Reggie Middleton +Gary Tooze No, you have not got it right in referece to your gold comparisons. BTC does have Intrinsic value, more so than gold in my opinion. BTC is programmable, gold is not. BTC can easily be stored, transfered and tracked - gold can not. BTC can circumvent banks, as can gold - but by your estimation the banks hold most of the gold already :-) The programmability of BTC (especially in a digital age) should end the argument of intrinsic value before it gets started. Programmability is more valuable than fringe industrial uses in the age of the Internet and an interconnected world.

 Dinan5iver2

A few observations Mr. Middleton. First, the problem with your automobile analogy. Who builds and maintains the exclusive road that only your car may use? The roads that the rest of us use can be built with the monetary unit of account (fiat) for public purpose. Could the same ever be said of a bitcoin alternative? I don't see this as a remote possibility. 
This leads to what I consider the primary weakness of the bitcoin alternative model. It's essentially a return to the gold standard by electronic means and would severely limit policy space for a democratic republic in a massively monetized economy. Can bitcoin as presently constructed fuel a federal job guarantee to provide a true living wage floor for those willing to work? How would a true single-payer universal health service be provided with bitcoin? What about publicly provisioned education through graduate school at no charge for citizens? I think you can see what I'm driving at here. All of these policies require the services of a true central bank (under democratic control) utilizing fiat over which it maintains absolute sovereignty. 
 
Actually, the hundreds of millions of denizens of the World Wide Web builds "builds and maintains the exclusive road that only your car may use?" The Web, and its denizens are not, in large part, governmental agencies, nor are they direct agents of the government either. 
"The roads that the rest of us use can be built with the monetary unit of account (fiat) for public purpose. Could the same ever be said of a bitcoin alternative? I don't see this as a remote possibility."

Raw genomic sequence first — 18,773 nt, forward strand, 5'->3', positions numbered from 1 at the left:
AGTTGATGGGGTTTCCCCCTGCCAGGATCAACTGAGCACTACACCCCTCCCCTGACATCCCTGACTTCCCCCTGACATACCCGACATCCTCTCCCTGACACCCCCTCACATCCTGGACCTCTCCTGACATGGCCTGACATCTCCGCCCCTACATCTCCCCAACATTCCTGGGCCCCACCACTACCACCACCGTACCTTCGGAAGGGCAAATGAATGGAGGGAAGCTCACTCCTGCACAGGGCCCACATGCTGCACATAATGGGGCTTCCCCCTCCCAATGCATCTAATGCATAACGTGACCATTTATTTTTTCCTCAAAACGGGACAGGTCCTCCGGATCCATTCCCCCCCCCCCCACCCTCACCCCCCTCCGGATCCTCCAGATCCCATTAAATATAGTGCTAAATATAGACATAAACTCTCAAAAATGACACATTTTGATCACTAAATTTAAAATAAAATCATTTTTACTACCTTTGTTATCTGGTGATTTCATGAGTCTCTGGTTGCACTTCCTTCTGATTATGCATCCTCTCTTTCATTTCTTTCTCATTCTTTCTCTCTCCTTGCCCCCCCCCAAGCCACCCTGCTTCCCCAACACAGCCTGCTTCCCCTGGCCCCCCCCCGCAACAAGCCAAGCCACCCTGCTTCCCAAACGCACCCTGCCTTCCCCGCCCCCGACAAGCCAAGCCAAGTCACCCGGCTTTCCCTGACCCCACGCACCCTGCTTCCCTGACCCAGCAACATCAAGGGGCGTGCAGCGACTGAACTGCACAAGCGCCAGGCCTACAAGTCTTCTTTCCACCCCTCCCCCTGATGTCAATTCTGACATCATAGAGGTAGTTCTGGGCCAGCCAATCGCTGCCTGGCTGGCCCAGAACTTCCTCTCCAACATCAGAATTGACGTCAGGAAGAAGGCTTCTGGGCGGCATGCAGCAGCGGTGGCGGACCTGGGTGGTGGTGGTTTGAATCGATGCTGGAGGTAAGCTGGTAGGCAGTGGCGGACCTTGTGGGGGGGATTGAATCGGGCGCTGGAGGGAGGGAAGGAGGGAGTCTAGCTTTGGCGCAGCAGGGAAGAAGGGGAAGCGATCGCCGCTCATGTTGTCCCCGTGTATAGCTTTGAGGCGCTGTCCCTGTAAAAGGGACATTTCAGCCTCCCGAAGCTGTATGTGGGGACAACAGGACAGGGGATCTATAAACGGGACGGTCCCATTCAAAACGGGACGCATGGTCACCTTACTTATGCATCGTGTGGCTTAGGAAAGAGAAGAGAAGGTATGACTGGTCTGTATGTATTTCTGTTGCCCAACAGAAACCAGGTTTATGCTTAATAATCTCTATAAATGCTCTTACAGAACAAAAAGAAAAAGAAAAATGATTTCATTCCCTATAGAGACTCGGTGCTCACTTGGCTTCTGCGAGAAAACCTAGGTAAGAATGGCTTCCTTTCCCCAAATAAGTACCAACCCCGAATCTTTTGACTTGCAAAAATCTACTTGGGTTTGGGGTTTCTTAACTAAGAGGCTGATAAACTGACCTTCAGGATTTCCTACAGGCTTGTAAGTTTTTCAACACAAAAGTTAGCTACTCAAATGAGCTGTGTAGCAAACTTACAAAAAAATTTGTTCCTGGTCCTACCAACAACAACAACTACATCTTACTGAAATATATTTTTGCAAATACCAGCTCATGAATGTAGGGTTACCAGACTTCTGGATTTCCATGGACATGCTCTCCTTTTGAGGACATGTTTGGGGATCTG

Of course, those digital roads can be built. There are some ISPs and hosting services that you can go to know to pay in bitcoin to set up a site infrastructure and be part of the roads of the Web.
"Can bitcoin as presently constructed fuel a federal job guarantee to provide a true living wage floor for those willing to work? How would a true single-payer universal health service be provided with bitcoin? What about publicly provisioned education through graduate school at no charge for citizens? I think you can see what I'm driving at here. All of these policies require the services of a true central bank (under democratic control) utilizing fiat over which it maintains absolute sovereignty."
You've lost me here. It's not as if the USD can "fuel a federal job guarantee to provide a true living wage floor for those willing to work" so I don't see how you would ask the same of Bitcoin. It is the value percieved behind the dollar that fuels these items you refer to, not the dollar itself. It is this very same discussion that outlines the utility of bitcoin as a currency (as opposed to Bitcoin, the transmission network). The Fed can, and has, and currently is, mulitplying the amount of dollars in the system to fund these activities without a commensurate increase in the value backing these dollars nor a commensurate increase in the economic value in the system at all. This can't be done very easily with bitcoin, which is one of the popularly stated benefits of the currency. It is essentially printer-proof!
What your country's central bank is doing is debasing the value of the monetary units to make more of them to nominally purchase goods and services in the present, but not paying for them in the present. Economically, this is simply a loan that needs to be repaid by true value creation in a future time period (likely that of your children). You see, those debased dollars are essentially IOUs, while you are referring to them as actual units of value and not promises to deliver said value.

chocomalk
False correlation.
Bitcoin is not the internet, it's not a road either and we had an internet bubble anyway lol. You assume it's present unregulated state will continue.
And obviously you have not looked into the "fuel cost" of Bitcoin, it is actually quite high. Your analogy of a road can be used with the present regulated transfer system.
There is nothing Bitcoin can do that another more efficient(cheaper) CURRENCY can do and that is the point, at these price levels, bitcoin is an investment vehicle not a currency.
Is it a ponzi? I don't know but it could be.
It's a great idea with horrible implementation. 

Reggie Middleton  "Bitcoin is not the internet, it's not a road either and we had an internet bubble anyway lol."
No, we did not have an Internet bubble. We had a stock market bubble wherein underwriters preyed on the naive and greedy in convincing them to buy Internet stocks.
 
" You assume it's present unregulated state will continue."
How do you regulate a P2P network?
 
"And obviously you have not looked into the "fuel cost" of Bitcoin, it is actually quite high."
The "fuel cost" of Bitcoin? You mean like the paper, ink, printing presses and metallurgical coin stamps made to produce fiat which has to cyclically be replaced every few years with the same expensive process save some additional R&D to attempt to outrun counterfeiters who always seem to win in the end anyway?
 
Your analogy of a road can be used with the present regulated transfer system."
So the present regulated transfer system can circumvent the Fed, ECB and all money center banks? Please....